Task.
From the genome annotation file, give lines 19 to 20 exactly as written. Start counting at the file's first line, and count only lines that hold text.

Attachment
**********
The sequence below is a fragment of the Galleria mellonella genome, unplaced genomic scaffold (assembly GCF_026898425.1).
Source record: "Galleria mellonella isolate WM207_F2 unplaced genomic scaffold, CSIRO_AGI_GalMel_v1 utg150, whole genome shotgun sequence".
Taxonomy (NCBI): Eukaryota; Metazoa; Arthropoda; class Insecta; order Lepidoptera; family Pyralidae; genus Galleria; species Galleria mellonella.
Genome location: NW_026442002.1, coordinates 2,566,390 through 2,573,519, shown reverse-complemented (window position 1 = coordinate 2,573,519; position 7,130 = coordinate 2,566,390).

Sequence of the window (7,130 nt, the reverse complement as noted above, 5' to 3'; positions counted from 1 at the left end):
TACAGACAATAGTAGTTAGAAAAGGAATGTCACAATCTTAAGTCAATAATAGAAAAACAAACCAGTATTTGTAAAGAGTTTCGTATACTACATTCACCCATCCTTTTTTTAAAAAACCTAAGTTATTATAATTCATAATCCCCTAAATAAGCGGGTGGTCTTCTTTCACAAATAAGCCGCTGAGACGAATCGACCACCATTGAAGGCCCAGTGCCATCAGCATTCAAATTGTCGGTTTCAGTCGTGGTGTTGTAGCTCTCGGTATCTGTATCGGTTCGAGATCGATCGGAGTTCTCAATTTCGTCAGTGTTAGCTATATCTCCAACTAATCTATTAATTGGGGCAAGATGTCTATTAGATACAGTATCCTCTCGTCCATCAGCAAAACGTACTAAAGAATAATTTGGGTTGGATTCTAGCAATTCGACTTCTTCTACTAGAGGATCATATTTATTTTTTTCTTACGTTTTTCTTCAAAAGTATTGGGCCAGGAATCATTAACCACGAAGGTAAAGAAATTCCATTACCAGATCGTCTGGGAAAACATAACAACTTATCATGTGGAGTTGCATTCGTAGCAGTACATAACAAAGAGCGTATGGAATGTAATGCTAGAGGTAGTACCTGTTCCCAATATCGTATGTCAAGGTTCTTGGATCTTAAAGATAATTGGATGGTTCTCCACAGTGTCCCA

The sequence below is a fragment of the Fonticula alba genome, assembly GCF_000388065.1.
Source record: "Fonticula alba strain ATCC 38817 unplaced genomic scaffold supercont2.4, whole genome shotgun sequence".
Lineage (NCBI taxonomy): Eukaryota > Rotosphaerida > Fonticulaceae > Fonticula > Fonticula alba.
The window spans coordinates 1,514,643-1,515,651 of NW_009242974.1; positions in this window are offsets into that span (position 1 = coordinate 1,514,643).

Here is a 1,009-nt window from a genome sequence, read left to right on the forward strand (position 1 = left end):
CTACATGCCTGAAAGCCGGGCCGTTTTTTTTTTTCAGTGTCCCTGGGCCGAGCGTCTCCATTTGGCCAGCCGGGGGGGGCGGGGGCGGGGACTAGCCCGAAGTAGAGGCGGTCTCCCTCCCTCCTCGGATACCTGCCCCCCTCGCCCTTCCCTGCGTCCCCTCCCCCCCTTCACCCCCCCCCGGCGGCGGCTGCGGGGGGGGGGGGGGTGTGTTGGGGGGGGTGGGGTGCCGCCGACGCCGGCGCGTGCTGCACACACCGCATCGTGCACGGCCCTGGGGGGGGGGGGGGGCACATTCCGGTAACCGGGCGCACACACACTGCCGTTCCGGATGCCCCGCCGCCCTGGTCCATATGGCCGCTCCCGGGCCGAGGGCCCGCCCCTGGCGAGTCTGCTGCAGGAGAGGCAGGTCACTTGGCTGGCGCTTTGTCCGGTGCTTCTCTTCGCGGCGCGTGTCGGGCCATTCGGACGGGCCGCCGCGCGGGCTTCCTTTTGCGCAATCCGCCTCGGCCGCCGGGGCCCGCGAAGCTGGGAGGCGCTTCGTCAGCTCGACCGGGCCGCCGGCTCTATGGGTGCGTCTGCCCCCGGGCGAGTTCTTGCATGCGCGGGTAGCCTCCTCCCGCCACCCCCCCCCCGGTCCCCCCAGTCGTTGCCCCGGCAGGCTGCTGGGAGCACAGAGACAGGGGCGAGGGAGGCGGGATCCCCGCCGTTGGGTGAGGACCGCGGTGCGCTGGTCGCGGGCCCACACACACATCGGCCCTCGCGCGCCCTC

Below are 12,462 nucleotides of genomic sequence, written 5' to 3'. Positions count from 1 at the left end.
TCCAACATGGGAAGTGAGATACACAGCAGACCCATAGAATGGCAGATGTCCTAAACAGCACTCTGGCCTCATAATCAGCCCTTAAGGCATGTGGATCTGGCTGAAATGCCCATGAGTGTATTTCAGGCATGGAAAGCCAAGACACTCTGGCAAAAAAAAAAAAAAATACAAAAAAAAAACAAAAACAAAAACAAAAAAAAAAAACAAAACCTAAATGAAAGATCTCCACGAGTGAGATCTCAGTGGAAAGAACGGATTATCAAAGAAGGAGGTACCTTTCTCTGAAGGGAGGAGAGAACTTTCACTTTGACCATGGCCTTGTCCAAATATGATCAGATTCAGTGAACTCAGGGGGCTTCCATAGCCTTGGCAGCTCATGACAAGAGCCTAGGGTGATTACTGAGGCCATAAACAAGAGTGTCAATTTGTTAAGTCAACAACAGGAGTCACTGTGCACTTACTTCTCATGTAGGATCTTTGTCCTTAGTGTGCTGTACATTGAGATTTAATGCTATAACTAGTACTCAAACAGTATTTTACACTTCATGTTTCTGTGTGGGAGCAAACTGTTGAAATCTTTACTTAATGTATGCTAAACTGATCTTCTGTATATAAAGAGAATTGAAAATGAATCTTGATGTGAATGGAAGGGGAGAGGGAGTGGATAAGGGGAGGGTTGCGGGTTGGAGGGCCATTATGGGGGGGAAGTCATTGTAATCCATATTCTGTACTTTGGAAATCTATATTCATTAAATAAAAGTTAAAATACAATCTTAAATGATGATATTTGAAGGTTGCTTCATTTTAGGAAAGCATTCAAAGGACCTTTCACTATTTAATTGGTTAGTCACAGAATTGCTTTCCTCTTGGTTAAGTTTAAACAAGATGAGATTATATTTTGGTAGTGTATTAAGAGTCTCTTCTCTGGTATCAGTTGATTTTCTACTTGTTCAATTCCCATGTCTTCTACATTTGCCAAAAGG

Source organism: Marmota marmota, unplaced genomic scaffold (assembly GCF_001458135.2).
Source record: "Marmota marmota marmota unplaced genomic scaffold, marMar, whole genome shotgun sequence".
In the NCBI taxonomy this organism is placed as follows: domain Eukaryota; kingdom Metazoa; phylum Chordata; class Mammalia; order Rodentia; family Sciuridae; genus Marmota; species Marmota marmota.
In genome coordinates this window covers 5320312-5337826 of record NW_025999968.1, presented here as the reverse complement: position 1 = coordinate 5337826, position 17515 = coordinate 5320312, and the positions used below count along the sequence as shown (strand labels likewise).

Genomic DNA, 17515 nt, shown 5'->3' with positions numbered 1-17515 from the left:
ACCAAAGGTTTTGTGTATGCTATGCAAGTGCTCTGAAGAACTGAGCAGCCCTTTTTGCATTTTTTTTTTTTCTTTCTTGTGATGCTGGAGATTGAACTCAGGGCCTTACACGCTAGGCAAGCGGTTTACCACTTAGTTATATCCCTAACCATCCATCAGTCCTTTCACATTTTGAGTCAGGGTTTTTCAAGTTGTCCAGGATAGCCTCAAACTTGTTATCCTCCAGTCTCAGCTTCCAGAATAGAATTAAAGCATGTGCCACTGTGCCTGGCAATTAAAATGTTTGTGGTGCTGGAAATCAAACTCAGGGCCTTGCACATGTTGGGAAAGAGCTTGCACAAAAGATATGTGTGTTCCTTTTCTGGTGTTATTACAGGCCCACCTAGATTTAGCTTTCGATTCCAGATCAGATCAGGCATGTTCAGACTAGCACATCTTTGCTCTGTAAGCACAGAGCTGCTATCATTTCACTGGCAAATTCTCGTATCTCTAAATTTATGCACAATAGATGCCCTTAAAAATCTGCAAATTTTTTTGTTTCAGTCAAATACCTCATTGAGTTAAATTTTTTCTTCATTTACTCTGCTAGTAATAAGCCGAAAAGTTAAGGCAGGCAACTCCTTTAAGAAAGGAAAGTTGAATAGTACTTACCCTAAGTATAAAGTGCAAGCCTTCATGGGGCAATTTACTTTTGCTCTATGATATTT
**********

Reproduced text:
Genomic DNA, 17515 nt, shown 5'->3' with positions numbered 1-17515 from the left:
ACCAAAGGTTTTGTGTATGCTATGCAAGTGCTCTGAAGAACTGAGCAGCCCTTTTTGCATTTTTTTTTTTTCTTTCTTGTGATGCTGGAGATTGAACTCAGGGCCTTACACGCTAGGCAAGCGGTTTACCACTTAGTTATATCCCTAACCATCCATCAGTCCTTTCACATTTTGAGTCAGGGTTTTTCAAGTTGTCCAGGATAGCCTCAAACTTGTTATCCTCCAGTCTCAGCTTCCAGAATAGAATTAAAGCATGTGCCACTGTGCCTGGCAATTAAAATGTTTGTGGTGCTGGAAATCAAACTCAGGGCCTTGCACATGTTGGGAAAGAGCTTGCACAAAAGATATGTGTGTTCCTTTTCTGGTGTTATTACAGGCCCACCTAGATTTAGCTTTCGATTCCAGATCAGATCAGGCATGTTCAGACTAGCACATCTTTGCTCTGTAAGCACAGAGCTGCTATCATTTCACTGGCAAATTCTCGTATCTCTAAATTTATGCACAATAGATGCCCTTAAAAATCTGCAAATTTTTTTGTTTCAGTCAAATACCTCATTGAGTTAAATTTTTTCTTCATTTACTCTGCTAGTAATAAGCCGAAAAGTTAAGGCAGGCAACTCCTTTAAGAAAGGAAAGTTGAATAGTACTTACCCTAAGTATAAAGTGCAAGCCTTCATGGGGCAATTTACTTTTGCTCTATGATATTT